Reconciliation and Community healing
Rwanda has experienced genocide which claimed more than 1000.000 human lives. In just 100 days in 1994, around more than one million people were slaughtered in Rwanda. The genocide targeted members of the Tutsi community as well as moderate Hutu. Neighbours killed neighbours and some husbands even killed their Tutsi wives, saying they would be killed if they refused. Beyond human losses, the genocide wrecked the country’s economy and destroyed the social tissue. After the genocide was stopped by the RPF (Rwanda Patriotic Front) Inkotanyi and as the country sets itself on a reconstruction and development path, a lot has already been done by the Rwandan government in order to (re)build national unity. However, the road is still long. For example genocide ideology and divisive politics are still a challenge to achieving full unity among Rwandans. Also different categories of Rwandans live with trauma related consequences of the genocide. Consequently, without leaving none behind, more efforts are still needed to assist various categories of the population in the healing process. Specifically, genocide survivors need to be empowered and the young generation needs to be educated and prepared as peaceful citizens of tomorrow.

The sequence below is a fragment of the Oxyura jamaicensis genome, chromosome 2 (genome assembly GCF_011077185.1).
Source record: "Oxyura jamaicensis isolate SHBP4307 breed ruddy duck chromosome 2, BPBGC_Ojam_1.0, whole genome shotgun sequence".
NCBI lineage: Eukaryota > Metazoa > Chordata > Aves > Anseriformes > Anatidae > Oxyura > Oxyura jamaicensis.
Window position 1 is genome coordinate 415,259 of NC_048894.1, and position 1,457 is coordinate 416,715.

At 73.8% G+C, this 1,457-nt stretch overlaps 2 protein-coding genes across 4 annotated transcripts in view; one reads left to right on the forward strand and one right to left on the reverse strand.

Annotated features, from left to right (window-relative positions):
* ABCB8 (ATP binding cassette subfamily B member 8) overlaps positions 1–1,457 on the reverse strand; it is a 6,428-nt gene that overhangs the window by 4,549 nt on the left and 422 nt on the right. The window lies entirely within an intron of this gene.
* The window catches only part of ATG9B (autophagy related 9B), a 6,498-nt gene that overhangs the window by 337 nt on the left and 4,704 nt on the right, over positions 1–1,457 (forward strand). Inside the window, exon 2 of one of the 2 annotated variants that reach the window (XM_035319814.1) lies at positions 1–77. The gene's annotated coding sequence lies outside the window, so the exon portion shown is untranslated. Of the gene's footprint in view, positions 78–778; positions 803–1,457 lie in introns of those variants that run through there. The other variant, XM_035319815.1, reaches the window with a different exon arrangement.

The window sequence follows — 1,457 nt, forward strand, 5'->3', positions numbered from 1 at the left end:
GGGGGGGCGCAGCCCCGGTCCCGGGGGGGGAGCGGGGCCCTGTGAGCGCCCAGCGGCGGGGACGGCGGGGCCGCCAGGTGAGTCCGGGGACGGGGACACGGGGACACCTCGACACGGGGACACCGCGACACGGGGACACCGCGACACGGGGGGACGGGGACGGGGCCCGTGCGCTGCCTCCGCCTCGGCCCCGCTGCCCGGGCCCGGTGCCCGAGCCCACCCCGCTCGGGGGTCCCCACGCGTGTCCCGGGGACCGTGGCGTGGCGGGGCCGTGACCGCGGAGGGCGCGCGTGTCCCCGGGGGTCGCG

In 1999, Rwanda began its National Unity and Reconciliation Commission (NURC) to work towards a reconciliation of the conflicting parties involved in the Rwandan civil war and the Rwandan genocide, with the ultimate goal of reuniting the country’s citizens. As the name suggests, the Commission was created to promote unity and reconciliation between the former opponents of the Rwandan people. In 2021, the Government of Rwanda established the Ministry of National Unity and Civic Engagement (MINUBUMWE). Beyond the scope of the commission, the Ministry is embarking on a broader mandate for preserving historical memory, strengthening national unity, and promoting citizenship education. Undoubtedly, progress has been made towards achieving unity and reconciliation in the country – much of which is a direct result of national policies of unity and reconciliation. However, despite all the achievements, achieving full unity and reconciliation in Rwanda remains a challenge. Genocide ideology and ethnic stereotypes remain a challenge to the process of unity and reconciliation in Rwanda. Survivors still need to be guided along the long road of healing. Communities still need to be educated about the need for peaceful coexistence and reconciliation. ACfH is happy to work with the Government of Rwanda and other stakeholders to address these challenges. It adopts a model for reconciliation and community healing that addresses exclusionary identities. It conducts inter-Community dialogues by promoting the culture of peace. Moreover, it promotes the place and role of the Christian message of peace in directing and/or redirecting conflicting ideologies. In 2021, ACfH has already started peace education projects in Rwanda for churches in Eastern and Southern Rwanda.